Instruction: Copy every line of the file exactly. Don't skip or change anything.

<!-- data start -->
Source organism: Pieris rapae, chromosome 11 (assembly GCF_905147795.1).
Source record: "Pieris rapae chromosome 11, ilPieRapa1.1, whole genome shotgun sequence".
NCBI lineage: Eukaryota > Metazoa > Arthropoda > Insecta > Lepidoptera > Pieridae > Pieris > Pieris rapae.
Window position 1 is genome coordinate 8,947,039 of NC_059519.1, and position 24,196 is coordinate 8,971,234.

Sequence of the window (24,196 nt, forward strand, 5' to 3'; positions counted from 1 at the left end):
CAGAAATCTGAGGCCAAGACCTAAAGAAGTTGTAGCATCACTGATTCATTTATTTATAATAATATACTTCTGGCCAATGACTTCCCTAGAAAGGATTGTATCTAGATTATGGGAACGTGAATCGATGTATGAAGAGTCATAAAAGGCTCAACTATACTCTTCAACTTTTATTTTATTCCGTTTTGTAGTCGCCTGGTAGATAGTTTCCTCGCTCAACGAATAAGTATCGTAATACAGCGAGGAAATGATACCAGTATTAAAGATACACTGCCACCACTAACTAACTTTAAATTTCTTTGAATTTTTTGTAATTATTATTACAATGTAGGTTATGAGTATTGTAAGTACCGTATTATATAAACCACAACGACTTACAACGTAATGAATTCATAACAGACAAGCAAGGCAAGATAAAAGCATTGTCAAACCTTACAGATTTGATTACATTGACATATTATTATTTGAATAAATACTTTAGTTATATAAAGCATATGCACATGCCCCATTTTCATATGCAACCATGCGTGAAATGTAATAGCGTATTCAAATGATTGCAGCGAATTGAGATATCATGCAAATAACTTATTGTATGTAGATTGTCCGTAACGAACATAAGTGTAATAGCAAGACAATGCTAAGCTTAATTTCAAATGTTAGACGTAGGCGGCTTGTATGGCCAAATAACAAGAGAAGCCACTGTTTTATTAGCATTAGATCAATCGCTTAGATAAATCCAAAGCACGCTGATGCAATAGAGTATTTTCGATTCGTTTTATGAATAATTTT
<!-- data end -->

Source organism: Pieris rapae, chromosome 11 (assembly GCF_905147795.1).
Source record: "Pieris rapae chromosome 11, ilPieRapa1.1, whole genome shotgun sequence".
NCBI lineage: Eukaryota > Metazoa > Arthropoda > Insecta > Lepidoptera > Pieridae > Pieris > Pieris rapae.
Window position 1 is genome coordinate 8,947,039 of NC_059519.1, and position 24,196 is coordinate 8,971,234.

Sequence of the window (24,196 nt, forward strand, 5' to 3'; positions counted from 1 at the left end):
CAGAAATCTGAGGCCAAGACCTAAAGAAGTTGTAGCATCACTGATTCATTTATTTATAATAATATACTTCTGGCCAATGACTTCCCTAGAAAGGATTGTATCTAGATTATGGGAACGTGAATCGATGTATGAAGAGTCATAAAAGGCTCAACTATACTCTTCAACTTTTATTTTATTCCGTTTTGTAGTCGCCTGGTAGATAGTTTCCTCGCTCAACGAATAAGTATCGTAATACAGCGAGGAAATGATACCAGTATTAAAGATACACTGCCACCACTAACTAACTTTAAATTTCTTTGAATTTTTTGTAATTATTATTACAATGTAGGTTATGAGTATTGTAAGTACCGTATTATATAAACCACAACGACTTACAACGTAATGAATTCATAACAGACAAGCAAGGCAAGATAAAAGCATTGTCAAACCTTACAGATTTGATTACATTGACATATTATTATTTGAATAAATACTTTAGTTATATAAAGCATATGCACATGCCCCATTTTCATATGCAACCATGCGTGAAATGTAATAGCGTATTCAAATGATTGCAGCGAATTGAGATATCATGCAAATAACTTATTGTATGTAGATTGTCCGTAACGAACATAAGTGTAATAGCAAGACAATGCTAAGCTTAATTTCAAATGTTAGACGTAGGCGGCTTGTATGGCCAAATAACAAGAGAAGCCACTGTTTTATTAGCATTAGATCAATCGCTTAGATAAATCCAAAGCACGCTGATGCAATAGAGTATTTTCGATTCGTTTTATGAATAATTTT